“Recovering Lost Rhetorics: Las Mujeres de Zitácuaro as early Revolutionary Rhetors,” examines a single document, a rare feminist manifesto from 1900, which marks the separation between women writing for reform, such as Wright de Kleinhans, and those writing from a revolutionary perspective, such as Juana Belén Gutiérrez. In order to persuade their audience of the importance of keeping the powers of the Catholic Church aligned with the Reform Laws, this early group of women activists, las mujeres de Zitácuaro, used various rhetorical structures, such as the manifesto, the plan, el grito, or the battle cry, which were, and still are today, culturally embedded in the Mexican tradition. This chapter explores the significance of the group’s writings as breaking rhetorical barriers for women at the beginning of the precursor Revolutionary era.

Chapter 4

Now in the midst of the one hundred anniversary of the Mexican Revolution, this next figure, Juana Belén Gutierrez de Mendoza, becomes especially significant historically and rhetorically. Chapters four and five focus on Juana Belén Gutiérrez de Mendoza, the first Mexican woman to publish a protest newspaper, speak powerfully on gender and revolutionary politics, and whose writing career spanned nearly thirty years. Chapter four, “Hemos venido ha ocupar nuestro puesto: Juana Belén Gutiérrez de Mendoza’s Sophistic Rhetoric in the Mexican Revolutionary Precursor Movement” explores her early writings up to 1910. As with Wright de Kleinhans’s writings, Gutiérrez de Mendoza’s writings have also been over-looked by scholars. Her brash discursive, feminist, and indigenous activism may have claimed a discursive space and identity for Mexican women, but at the same time, it may have caused conservative historians to ignore her work.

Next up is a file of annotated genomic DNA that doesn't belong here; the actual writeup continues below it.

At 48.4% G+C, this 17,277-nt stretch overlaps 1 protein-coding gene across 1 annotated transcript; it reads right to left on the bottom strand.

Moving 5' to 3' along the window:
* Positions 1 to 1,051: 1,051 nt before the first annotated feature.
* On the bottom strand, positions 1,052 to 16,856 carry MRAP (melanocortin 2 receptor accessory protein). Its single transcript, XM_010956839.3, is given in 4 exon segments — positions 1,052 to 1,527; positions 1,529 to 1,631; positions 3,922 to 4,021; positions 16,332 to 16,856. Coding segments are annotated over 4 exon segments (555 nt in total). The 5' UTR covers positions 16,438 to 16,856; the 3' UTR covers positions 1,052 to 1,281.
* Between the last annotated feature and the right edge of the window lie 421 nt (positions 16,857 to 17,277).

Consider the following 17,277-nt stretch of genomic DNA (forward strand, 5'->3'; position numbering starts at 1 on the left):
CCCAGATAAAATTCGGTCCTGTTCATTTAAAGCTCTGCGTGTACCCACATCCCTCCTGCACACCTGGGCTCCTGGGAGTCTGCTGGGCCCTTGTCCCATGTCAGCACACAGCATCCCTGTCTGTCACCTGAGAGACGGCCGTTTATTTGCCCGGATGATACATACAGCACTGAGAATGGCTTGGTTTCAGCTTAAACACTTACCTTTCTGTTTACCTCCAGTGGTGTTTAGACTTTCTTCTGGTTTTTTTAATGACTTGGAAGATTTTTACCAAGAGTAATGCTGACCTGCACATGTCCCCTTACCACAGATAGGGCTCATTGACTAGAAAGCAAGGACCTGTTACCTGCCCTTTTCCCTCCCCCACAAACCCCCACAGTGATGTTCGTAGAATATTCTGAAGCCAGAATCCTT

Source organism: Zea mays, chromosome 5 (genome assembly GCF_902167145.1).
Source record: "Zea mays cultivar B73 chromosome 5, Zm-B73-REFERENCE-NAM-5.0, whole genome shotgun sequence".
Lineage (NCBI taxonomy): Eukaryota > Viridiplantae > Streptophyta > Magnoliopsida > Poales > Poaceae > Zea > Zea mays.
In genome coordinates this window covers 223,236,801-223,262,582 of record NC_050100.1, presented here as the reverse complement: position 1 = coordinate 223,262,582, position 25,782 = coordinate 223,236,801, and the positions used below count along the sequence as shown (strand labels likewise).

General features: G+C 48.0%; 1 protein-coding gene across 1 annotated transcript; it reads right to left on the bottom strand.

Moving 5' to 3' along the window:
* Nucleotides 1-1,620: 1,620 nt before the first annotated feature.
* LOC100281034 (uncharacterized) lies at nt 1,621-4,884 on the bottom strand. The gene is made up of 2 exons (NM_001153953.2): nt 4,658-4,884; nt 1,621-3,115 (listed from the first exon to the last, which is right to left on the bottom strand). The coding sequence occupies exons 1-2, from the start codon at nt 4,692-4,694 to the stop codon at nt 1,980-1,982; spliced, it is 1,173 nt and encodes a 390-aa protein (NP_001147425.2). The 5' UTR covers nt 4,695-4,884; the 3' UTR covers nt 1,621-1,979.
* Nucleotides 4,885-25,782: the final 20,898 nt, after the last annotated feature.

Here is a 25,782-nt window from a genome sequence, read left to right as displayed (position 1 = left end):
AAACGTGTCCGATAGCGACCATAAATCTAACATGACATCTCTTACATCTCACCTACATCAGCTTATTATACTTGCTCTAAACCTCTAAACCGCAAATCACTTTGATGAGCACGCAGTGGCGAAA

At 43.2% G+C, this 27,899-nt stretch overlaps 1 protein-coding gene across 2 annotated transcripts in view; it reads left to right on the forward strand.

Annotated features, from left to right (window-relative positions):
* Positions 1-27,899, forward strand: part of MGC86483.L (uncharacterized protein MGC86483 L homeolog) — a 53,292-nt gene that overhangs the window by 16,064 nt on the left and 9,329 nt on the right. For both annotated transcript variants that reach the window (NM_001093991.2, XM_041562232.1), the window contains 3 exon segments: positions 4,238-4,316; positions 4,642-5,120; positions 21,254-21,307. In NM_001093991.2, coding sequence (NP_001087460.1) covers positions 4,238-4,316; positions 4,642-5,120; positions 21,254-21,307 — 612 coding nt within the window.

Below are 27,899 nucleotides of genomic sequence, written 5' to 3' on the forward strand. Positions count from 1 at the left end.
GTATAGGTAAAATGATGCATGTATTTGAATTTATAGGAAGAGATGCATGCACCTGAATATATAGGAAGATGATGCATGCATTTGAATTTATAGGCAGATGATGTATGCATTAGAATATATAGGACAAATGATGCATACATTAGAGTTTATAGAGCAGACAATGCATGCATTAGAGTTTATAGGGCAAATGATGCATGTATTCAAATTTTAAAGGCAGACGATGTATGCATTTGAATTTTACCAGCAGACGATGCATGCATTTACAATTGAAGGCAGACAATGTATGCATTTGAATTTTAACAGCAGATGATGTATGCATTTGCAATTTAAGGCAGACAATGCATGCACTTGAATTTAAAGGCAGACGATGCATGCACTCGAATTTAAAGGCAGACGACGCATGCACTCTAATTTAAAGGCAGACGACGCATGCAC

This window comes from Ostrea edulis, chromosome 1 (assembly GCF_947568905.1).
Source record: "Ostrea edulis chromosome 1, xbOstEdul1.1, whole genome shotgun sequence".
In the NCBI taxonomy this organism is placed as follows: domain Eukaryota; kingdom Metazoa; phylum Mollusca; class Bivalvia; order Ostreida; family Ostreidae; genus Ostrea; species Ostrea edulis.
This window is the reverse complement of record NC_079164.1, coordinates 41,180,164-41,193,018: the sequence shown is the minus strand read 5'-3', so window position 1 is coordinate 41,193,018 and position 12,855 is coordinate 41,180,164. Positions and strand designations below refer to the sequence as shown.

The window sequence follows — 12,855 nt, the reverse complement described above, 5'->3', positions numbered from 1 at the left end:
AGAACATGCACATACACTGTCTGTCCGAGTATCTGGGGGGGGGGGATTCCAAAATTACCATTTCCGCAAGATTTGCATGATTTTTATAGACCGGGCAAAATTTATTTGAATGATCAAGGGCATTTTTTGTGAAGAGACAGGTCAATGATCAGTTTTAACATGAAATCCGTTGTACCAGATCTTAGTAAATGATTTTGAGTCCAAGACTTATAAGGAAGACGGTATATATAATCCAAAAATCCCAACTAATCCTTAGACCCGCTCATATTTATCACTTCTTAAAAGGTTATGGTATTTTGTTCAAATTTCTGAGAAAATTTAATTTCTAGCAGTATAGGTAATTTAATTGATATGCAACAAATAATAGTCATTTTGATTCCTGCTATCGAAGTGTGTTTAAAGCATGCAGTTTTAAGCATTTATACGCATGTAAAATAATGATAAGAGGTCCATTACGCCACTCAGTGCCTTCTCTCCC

Chapter 5

The fifth and final chapter, “Materiality of Discourse: The Embodiment of Juana Belén’s Revolutionary Rhetoric,” will investigate Gutiérrez de Mendoza’s writing, and how it intersected with her every day reality of being a woman journalist in Mexico prior to and after the Revolution. This chapter compares her to the Grecian Cynics, the outcasts of the Athenian society who were forced to take drastic measures in order to be heard, and ends with looking at her historic rhetorical confrontation of the great Mexican modernist and philosopher of the time, José Vasconselos. The scope and sequence of this dissertation will provide depth to the understanding of late nineteenth century and early twentieth century Mexican rhetoric, while demonstrating that women were not static individuals in rhetorical history, but strategically projected their voices in an intellectual conversation on identity creation within a changing world.

Pictures

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Durango, Mexico Archives
Durango, Mexico Archives

The Benson Latin American Collection - one of the largest holdings of Latin American materials
The Benson Latin American Collection - one of the largest holdings of Latin American materials

One wing of the Benson
One wing of the Benson

Doing the research
Doing the research

Presidente Madero
Presidente Madero

1913 - The middle of the Revolution
1913 - The middle of the Revolution

This mural in Durango reminds me of Juana Belén´s childhood when she followed her father to his work and where she was exposed to the difficulties of the indigenous people
This mural in Durango reminds me of Juana Belén´s childhood when she followed her father to his work and where she was exposed to the difficulties of the indigenous people